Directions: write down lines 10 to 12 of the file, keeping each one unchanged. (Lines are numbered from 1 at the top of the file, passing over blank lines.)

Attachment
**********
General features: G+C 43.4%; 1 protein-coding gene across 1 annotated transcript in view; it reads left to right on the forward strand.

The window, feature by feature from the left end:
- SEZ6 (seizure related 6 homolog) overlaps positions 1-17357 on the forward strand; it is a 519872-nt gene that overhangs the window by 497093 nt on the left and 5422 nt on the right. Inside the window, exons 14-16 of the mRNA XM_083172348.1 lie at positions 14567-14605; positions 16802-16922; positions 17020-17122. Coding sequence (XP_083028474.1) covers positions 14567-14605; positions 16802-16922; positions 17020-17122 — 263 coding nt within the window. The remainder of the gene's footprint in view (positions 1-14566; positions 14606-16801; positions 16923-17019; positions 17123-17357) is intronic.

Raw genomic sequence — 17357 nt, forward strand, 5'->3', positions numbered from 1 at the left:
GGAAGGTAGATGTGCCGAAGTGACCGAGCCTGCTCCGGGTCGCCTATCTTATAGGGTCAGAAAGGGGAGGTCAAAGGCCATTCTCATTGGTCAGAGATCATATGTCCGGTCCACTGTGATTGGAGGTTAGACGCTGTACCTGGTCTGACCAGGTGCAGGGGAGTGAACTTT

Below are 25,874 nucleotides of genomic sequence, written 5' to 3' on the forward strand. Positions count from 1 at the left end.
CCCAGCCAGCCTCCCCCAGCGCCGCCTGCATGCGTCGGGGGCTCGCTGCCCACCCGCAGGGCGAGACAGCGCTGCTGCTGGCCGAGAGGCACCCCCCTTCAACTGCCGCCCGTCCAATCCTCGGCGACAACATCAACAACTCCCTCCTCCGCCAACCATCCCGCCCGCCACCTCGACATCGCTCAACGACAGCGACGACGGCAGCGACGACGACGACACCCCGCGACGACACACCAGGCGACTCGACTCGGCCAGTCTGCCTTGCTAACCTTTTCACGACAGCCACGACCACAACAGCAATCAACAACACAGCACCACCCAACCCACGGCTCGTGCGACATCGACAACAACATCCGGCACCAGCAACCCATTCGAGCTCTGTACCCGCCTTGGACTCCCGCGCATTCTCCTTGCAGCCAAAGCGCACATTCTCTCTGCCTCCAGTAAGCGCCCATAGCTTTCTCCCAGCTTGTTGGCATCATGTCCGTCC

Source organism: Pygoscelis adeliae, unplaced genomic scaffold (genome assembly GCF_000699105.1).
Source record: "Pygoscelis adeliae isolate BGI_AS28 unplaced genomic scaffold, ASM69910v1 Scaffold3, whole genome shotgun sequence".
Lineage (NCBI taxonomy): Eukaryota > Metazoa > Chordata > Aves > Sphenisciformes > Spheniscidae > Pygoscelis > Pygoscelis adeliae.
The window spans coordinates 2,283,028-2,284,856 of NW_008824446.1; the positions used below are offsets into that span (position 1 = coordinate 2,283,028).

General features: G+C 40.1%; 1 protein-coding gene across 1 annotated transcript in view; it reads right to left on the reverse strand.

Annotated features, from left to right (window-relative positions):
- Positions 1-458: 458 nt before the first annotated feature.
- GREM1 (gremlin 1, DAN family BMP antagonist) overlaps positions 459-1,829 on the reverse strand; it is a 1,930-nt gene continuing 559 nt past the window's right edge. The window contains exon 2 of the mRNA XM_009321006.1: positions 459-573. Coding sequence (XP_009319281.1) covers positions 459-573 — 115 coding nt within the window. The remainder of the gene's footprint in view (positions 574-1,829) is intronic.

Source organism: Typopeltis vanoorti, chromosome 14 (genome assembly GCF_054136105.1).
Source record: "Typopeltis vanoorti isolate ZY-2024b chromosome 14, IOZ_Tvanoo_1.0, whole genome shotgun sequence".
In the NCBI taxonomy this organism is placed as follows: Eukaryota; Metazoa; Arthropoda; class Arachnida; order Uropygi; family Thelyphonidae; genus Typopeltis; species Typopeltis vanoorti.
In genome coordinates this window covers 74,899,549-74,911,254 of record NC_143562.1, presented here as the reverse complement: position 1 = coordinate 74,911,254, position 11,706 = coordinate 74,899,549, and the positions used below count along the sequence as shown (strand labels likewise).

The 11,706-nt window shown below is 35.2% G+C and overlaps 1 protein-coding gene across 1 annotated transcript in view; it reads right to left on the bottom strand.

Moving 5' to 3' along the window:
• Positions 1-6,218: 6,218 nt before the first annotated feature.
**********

Lineage (NCBI taxonomy): Eukaryota > Metazoa > Chordata > Aves > Sphenisciformes > Spheniscidae > Pygoscelis > Pygoscelis adeliae.
The window spans coordinates 2,283,028-2,284,856 of NW_008824446.1; the positions used below are offsets into that span (position 1 = coordinate 2,283,028).

General features: G+C 40.1%; 1 protein-coding gene across 1 annotated transcript in view; it reads right to left on the reverse strand.